Location: now in Incheon..haven't changed my name yet

PostPosted: Mon Aug 25, 2003 3:15 am    Post subject: Reply with quote

The thing about the having to taking the mother's name under the registry is not correct. At least for our family...our girls have my last name under my wife in her registry. Also the only thing about the syllables that is limited is the number that a computer will register. Our first daughter's name in her korean passport in English is Hannah Patricia which would be six syllables and then it is printed again in hangul where it comes out as Hannah Pat.
Back to top
View user's profile Send private message Yahoo Messenger
BTM



Joined: 20 Jan 2003
Location: Back in the saddle.

PostPosted: Mon Aug 25, 2003 3:20 am    Post subject: Reply with quote

I had a student last semester with a 5-syllable name : Han A Rum So Ri.

So it would appear that 4-syllable given names are not verboten.
Back to top
View user's profile Send private message Visit poster's website
hellofaniceguy



Joined: 10 Jan 2003
Location: On your computer screen!

PostPosted: Tue Aug 26, 2003 12:35 am    Post subject: Reply with quote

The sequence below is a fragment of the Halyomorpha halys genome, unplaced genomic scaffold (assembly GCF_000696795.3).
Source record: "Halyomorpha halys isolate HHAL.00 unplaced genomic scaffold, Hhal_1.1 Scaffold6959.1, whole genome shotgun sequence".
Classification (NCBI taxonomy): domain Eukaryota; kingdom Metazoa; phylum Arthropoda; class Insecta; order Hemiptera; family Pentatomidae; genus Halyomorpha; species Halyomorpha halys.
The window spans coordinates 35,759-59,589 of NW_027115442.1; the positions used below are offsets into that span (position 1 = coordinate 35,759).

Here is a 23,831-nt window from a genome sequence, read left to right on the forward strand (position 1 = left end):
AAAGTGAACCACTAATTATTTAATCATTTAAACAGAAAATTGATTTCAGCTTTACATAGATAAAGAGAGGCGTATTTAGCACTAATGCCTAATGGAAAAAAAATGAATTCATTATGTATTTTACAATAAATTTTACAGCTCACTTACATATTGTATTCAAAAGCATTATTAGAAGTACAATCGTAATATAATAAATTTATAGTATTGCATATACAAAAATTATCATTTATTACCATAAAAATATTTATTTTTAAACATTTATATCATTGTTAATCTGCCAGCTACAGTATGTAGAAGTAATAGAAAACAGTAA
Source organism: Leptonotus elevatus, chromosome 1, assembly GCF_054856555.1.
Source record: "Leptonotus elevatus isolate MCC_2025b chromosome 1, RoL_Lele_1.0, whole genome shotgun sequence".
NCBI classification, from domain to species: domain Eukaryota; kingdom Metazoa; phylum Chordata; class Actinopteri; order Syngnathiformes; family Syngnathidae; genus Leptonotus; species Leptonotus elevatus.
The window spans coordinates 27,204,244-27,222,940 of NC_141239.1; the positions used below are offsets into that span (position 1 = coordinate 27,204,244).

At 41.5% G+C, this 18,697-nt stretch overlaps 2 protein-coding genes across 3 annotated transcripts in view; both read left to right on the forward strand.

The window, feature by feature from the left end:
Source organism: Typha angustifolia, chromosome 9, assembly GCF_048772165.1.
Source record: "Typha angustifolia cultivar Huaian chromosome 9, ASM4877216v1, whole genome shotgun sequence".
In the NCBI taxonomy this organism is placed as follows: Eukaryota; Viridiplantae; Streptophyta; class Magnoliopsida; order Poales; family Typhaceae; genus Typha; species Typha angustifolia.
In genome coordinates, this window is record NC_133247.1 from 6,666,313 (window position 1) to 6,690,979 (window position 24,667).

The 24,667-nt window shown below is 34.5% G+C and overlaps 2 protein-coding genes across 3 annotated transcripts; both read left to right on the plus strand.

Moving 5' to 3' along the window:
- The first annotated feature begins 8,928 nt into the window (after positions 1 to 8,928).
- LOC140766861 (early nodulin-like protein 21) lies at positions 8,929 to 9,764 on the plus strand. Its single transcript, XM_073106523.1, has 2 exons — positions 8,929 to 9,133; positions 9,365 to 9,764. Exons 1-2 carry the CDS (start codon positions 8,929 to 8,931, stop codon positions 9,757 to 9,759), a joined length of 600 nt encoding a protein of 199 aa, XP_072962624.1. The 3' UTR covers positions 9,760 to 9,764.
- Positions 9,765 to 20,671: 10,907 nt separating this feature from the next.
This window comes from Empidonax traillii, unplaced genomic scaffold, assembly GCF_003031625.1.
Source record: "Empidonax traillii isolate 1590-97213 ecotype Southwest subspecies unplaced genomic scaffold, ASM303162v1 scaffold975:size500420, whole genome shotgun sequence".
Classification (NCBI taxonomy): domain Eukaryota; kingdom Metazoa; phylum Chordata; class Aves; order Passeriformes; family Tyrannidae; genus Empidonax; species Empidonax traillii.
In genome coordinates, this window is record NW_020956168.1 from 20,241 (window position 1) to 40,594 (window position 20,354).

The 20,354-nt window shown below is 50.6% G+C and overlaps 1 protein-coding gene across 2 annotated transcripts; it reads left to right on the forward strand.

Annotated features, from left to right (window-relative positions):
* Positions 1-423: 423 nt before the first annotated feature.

Tell the powers to be to go to hell and name YOUR child what you want! By bending to the "powers to be," it won't ever change in korea. Monkey see monkey do. It's always "well that's the way it's always done here." Wrong answer. If koreans want to world to accept them, it's a two way street. And naming one's child is not the governments business.
Back to top
View user's profile Send private message
fidel



Joined: 07 Feb 2003
Location: North Shore NZ

PostPosted: Tue Aug 26, 2003 1:07 pm    Post subject: Just to clarify Reply with quote

Ok
We seem to have some divergence in opinion here. Just to clarify, I wish to give my son an English name and a Korean middle name. Both names together make seven syllables, something that cannot be done according to the local government office. However I have been in Korea long enough to realize that what one official says does not necessary mean that the next one won't state the opposite.

So to those who were able to name their baby with as many syllables as they wanted and were able to use their own surname(in the case of foreign husbands) could you let me know which local office enabled you to do so. Thats if your in Seoul of course.